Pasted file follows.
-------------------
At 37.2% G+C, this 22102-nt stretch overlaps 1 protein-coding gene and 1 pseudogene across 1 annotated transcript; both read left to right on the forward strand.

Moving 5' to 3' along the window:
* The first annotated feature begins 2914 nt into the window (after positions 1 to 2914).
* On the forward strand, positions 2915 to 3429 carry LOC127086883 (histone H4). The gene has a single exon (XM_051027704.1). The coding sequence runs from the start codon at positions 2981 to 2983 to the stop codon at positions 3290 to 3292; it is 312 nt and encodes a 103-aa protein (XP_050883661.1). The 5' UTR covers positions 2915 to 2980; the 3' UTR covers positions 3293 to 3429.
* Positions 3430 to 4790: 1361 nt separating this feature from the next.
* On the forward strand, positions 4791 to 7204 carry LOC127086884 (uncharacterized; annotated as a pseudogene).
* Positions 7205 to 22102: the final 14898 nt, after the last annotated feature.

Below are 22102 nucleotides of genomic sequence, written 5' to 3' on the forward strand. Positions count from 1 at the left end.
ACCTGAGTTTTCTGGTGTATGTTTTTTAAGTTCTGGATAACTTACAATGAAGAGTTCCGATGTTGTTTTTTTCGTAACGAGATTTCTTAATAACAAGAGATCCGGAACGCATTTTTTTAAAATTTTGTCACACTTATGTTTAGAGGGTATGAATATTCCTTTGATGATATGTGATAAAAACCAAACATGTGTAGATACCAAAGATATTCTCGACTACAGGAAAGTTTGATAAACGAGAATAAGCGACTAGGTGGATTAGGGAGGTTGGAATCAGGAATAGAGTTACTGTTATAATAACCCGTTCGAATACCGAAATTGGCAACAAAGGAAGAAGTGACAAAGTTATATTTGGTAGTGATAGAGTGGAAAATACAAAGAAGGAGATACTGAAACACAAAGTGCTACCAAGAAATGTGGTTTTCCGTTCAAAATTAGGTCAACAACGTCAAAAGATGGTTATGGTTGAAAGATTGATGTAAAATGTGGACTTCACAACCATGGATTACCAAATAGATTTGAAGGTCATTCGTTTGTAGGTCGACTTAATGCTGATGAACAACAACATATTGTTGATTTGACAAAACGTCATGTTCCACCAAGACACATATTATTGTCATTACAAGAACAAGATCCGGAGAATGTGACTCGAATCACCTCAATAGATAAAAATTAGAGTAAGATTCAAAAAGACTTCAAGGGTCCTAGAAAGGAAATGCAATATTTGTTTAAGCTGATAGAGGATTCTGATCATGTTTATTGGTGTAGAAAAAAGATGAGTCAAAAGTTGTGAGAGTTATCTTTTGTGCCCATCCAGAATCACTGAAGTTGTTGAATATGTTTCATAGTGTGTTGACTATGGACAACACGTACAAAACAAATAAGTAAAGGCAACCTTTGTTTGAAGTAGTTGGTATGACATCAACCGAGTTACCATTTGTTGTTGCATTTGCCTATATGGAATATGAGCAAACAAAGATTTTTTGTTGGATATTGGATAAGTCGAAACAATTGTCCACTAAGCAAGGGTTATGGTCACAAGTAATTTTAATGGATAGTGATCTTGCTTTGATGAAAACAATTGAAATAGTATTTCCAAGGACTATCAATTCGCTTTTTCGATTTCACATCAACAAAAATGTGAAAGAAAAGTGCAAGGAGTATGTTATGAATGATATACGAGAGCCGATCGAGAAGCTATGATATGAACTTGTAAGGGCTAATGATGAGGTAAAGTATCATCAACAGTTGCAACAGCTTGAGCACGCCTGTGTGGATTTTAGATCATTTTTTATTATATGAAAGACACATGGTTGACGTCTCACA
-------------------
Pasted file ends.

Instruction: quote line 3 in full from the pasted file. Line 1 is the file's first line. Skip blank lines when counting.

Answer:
* The first annotated feature begins 2914 nt into the window (after positions 1 to 2914).